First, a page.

On January 11, 2011, Jaspersoft launched a new version of its business intelligence (BI) suite named Jaspersoft 4, and just a couple of weeks later, on January 25, the open source BI provider launched a new set of software tools that provides support for a wider variety of data sources in the “Big Data” space. This is a clear sign that BI applications will come to address a wider number of data sources and expand the reach as well as the size of the information that BI systems can handle. Read the rest of this entry »
Part 1 of this series introduced SuccessFactors, a public provider of software as a service (SaaS) talent management solutions. The article first analyzed the vendor’s evolution from its traditional People Performance realm to the seemingly more opportune Business Execution (BizX) province.
Then the article talked about SuccessFactors’ diverse product editions (tailored to satisfy companies of all sizes) and detailed the two core modules of the SuccessFactors BizX suite of applications: Performance Management and Goal Management. These two modules serve as the foundation for the BizX application suite, since visibility into employee performance and organizational goals form the necessary basis for other talent management activities.
Part 2 then analyzed additional BizX modules (i.e., recruiting, learning & development, compensation, and succession planning), some nice-to-have capabilities, and the most recent developments, such as the 2010 tuck-in acquisitions of Inform, CubeTree, and YouCalc.
In 2008, I wrote a four-part series that explained in great detail Microsoft’s platform technology pieces, commonly used in Microsoft Dynamics and many other enterprise applications. Primarily, these “plumbing” tools were Microsoft SQL Server, SharePoint, and Office within enterprise resource planning (ERP) and customer relationship management (CRM) applications, while Visio and SharePoint have also been embedded in a plethora of business process management (BPM) solutions.
Mid-2010 marked the business launch of Microsoft Office 2010, SharePoint Server 2010, and Visio 2010. For the hundreds of thousands of people around the world who use some combination of Microsoft Dynamics ERP, Microsoft Dynamics CRM, Microsoft Office, and Microsoft SharePoint Server to run their businesses, that announcement signaled new opportunities to increase productivity.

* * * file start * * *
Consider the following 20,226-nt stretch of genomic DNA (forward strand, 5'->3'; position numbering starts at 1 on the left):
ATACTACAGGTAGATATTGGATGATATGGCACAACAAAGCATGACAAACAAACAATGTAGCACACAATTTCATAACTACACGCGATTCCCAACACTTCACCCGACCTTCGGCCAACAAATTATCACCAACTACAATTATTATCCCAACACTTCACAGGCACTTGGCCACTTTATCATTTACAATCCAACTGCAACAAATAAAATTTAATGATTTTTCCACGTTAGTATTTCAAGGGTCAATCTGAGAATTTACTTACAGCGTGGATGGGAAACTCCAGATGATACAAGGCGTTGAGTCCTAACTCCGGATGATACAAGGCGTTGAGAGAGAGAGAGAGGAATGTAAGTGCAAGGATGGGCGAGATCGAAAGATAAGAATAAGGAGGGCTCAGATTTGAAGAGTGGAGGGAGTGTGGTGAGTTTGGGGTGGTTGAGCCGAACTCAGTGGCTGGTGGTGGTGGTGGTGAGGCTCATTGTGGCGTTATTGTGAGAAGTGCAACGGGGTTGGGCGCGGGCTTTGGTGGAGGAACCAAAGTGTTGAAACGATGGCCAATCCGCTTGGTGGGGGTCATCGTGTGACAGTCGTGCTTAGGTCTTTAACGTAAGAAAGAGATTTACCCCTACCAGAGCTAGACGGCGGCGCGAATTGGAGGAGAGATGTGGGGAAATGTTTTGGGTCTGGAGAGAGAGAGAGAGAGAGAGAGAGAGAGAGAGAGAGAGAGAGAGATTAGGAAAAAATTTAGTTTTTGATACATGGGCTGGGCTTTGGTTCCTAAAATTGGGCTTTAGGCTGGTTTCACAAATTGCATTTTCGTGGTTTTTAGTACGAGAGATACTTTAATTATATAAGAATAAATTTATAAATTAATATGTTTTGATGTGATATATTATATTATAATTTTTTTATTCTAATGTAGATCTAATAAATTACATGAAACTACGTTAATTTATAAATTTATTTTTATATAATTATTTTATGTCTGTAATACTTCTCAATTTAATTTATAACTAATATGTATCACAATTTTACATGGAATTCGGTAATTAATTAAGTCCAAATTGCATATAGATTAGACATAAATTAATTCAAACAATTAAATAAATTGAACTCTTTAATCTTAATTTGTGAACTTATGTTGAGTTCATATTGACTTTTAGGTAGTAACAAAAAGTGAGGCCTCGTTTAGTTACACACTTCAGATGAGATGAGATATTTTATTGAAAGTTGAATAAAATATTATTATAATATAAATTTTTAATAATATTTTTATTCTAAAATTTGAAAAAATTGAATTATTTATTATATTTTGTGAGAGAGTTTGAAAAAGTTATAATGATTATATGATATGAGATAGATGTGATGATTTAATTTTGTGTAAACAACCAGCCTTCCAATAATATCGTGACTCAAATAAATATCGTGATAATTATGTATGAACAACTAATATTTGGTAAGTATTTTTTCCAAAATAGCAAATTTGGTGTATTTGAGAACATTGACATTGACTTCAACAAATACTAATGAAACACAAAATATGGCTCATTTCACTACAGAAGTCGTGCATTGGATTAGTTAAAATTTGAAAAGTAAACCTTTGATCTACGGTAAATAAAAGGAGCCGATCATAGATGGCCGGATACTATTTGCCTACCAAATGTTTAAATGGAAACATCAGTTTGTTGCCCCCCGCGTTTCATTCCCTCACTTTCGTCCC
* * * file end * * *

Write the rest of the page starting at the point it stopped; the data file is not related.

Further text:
Part 1 of this blog series talked about my attendance of Dreamforce 2010, salesforce.com’s annual user conference, which has over the past several years become a highly anticipated and entertaining end-of-the-year fixture for enterprise applications market observers. My post concluded that while Dreamforce 2009 was mostly about continued growth of the cloud computing trailblazer and unveiling of Salesforce Chatter, the company’s nascent social platform and collaboration cloud (as duly covered by my blog series), the overall Dreamforce 2010 theme was cloud proliferation (and salesforce.com’s further diversification).
In his blog post, Louis Columbus states that at the center of Dreamforce 2010 was the transformation of salesforce.com into an enterprise cloud platform provider, starting with endorsing open application programming interfaces (APIs) including REST (Representational State Transfer), which its developer community had reportedly been requesting for over a year. Moreover, after realizing the proprietary nature of its Force.com cloud platform (and its Apex code), salesforce.com CEO Marc Benioff and his co-founder Parker Harris have recently decided to decouple Force.com into a more open application layer, for platform as a service (PaaS) purposes and a database layer for providing infrastructure as a service (IaaS).